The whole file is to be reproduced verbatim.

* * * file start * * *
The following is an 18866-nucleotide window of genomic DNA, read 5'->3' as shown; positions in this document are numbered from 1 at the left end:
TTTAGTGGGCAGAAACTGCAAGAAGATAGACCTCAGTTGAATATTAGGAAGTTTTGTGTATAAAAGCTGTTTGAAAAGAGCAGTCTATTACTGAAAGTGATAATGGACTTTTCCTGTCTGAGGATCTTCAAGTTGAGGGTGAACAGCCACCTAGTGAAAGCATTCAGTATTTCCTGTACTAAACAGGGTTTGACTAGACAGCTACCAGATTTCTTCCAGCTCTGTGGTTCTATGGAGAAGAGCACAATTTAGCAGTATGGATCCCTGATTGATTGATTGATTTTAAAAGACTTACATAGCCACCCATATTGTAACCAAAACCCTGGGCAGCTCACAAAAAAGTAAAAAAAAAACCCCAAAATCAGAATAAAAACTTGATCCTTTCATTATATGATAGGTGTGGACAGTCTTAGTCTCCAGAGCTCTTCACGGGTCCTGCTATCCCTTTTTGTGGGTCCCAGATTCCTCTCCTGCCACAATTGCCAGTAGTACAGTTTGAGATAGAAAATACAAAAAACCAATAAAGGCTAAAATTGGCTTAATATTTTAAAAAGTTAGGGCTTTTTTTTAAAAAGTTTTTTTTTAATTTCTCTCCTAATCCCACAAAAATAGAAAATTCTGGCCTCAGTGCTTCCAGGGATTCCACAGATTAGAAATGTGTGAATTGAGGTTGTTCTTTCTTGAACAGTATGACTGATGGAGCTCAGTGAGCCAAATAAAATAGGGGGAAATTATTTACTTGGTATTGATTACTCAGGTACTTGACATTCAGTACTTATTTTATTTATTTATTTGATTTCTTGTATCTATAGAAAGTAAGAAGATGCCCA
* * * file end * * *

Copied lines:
The following is an 18866-nucleotide window of genomic DNA, read 5'->3' as shown; positions in this document are numbered from 1 at the left end:
TTTAGTGGGCAGAAACTGCAAGAAGATAGACCTCAGTTGAATATTAGGAAGTTTTGTGTATAAAAGCTGTTTGAAAAGAGCAGTCTATTACTGAAAGTGATAATGGACTTTTCCTGTCTGAGGATCTTCAAGTTGAGGGTGAACAGCCACCTAGTGAAAGCATTCAGTATTTCCTGTACTAAACAGGGTTTGACTAGACAGCTACCAGATTTCTTCCAGCTCTGTGGTTCTATGGAGAAGAGCACAATTTAGCAGTATGGATCCCTGATTGATTGATTGATTTTAAAAGACTTACATAGCCACCCATATTGTAACCAAAACCCTGGGCAGCTCACAAAAAAGTAAAAAAAAAACCCCAAAATCAGAATAAAAACTTGATCCTTTCATTATATGATAGGTGTGGACAGTCTTAGTCTCCAGAGCTCTTCACGGGTCCTGCTATCCCTTTTTGTGGGTCCCAGATTCCTCTCCTGCCACAATTGCCAGTAGTACAGTTTGAGATAGAAAATACAAAAAACCAATAAAGGCTAAAATTGGCTTAATATTTTAAAAAGTTAGGGCTTTTTTTTAAAAAGTTTTTTTTTAATTTCTCTCCTAATCCCACAAAAATAGAAAATTCTGGCCTCAGTGCTTCCAGGGATTCCACAGATTAGAAATGTGTGAATTGAGGTTGTTCTTTCTTGAACAGTATGACTGATGGAGCTCAGTGAGCCAAATAAAATAGGGGGAAATTATTTACTTGGTATTGATTACTCAGGTACTTGACATTCAGTACTTATTTTATTTATTTATTTGATTTCTTGTATCTATAGAAAGTAAGAAGATGCCCA